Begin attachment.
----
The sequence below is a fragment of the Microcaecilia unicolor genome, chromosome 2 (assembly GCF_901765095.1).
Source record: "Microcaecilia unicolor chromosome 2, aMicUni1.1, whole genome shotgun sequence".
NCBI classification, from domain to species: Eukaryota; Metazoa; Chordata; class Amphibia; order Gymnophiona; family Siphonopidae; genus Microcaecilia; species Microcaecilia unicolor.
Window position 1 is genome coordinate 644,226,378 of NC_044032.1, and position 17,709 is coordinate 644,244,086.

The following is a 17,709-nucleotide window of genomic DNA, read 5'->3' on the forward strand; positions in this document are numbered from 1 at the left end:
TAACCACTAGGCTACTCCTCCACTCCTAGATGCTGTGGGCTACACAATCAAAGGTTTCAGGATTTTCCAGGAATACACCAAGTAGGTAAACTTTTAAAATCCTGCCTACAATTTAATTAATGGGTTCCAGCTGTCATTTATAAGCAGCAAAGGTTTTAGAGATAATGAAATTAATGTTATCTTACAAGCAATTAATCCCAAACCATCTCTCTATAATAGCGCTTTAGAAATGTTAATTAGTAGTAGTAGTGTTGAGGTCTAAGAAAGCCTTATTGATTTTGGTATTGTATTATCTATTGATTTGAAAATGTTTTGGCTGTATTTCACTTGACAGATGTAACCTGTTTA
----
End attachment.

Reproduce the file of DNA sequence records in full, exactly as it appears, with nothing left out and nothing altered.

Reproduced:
The sequence below is a fragment of the Microcaecilia unicolor genome, chromosome 2 (assembly GCF_901765095.1).
Source record: "Microcaecilia unicolor chromosome 2, aMicUni1.1, whole genome shotgun sequence".
NCBI classification, from domain to species: Eukaryota; Metazoa; Chordata; class Amphibia; order Gymnophiona; family Siphonopidae; genus Microcaecilia; species Microcaecilia unicolor.
Window position 1 is genome coordinate 644,226,378 of NC_044032.1, and position 17,709 is coordinate 644,244,086.

The following is a 17,709-nucleotide window of genomic DNA, read 5'->3' on the forward strand; positions in this document are numbered from 1 at the left end:
TAACCACTAGGCTACTCCTCCACTCCTAGATGCTGTGGGCTACACAATCAAAGGTTTCAGGATTTTCCAGGAATACACCAAGTAGGTAAACTTTTAAAATCCTGCCTACAATTTAATTAATGGGTTCCAGCTGTCATTTATAAGCAGCAAAGGTTTTAGAGATAATGAAATTAATGTTATCTTACAAGCAATTAATCCCAAACCATCTCTCTATAATAGCGCTTTAGAAATGTTAATTAGTAGTAGTAGTGTTGAGGTCTAAGAAAGCCTTATTGATTTTGGTATTGTATTATCTATTGATTTGAAAATGTTTTGGCTGTATTTCACTTGACAGATGTAACCTGTTTA